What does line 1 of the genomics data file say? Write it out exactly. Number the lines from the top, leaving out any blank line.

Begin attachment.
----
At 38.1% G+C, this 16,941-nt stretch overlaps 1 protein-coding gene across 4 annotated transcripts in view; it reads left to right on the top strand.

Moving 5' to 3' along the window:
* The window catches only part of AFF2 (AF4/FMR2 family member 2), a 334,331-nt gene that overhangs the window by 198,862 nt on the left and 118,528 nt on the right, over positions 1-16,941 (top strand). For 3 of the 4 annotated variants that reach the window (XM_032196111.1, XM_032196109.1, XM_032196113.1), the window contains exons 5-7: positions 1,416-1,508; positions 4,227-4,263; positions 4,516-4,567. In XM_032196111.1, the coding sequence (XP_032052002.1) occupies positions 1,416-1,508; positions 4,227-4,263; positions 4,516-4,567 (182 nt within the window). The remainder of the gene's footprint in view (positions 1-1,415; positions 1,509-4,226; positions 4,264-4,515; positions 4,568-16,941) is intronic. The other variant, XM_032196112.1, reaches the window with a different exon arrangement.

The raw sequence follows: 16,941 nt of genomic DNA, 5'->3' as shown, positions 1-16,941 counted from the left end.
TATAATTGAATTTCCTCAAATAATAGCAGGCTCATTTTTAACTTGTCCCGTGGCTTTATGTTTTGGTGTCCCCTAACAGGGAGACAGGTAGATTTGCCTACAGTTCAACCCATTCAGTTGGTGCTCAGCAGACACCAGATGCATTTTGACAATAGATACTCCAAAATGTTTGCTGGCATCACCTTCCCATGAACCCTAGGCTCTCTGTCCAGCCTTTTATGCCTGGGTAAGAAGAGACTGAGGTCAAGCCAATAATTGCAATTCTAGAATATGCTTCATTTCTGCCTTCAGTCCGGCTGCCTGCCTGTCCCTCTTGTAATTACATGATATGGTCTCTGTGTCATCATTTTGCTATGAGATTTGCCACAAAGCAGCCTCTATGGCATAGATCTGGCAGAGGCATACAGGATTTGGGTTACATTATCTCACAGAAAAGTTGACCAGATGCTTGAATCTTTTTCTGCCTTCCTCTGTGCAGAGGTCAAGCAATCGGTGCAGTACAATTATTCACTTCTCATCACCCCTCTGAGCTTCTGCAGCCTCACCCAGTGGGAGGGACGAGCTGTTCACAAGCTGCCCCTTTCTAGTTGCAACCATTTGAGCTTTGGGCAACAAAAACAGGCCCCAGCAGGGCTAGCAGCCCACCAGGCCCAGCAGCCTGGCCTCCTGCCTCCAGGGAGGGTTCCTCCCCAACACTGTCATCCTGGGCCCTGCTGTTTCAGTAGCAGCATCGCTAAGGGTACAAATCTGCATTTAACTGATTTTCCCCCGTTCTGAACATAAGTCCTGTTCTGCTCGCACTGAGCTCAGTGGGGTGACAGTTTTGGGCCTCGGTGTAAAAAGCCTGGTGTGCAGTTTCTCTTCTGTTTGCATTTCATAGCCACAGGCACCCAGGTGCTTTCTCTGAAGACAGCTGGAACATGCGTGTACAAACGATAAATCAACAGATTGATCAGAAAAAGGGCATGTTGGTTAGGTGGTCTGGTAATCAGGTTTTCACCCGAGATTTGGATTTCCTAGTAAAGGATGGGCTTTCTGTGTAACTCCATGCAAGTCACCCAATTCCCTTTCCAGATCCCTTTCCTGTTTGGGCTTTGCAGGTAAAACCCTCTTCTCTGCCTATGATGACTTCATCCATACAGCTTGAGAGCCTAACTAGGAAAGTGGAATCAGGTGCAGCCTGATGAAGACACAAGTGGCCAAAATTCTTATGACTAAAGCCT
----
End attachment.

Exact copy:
At 38.1% G+C, this 16,941-nt stretch overlaps 1 protein-coding gene across 4 annotated transcripts in view; it reads left to right on the top strand.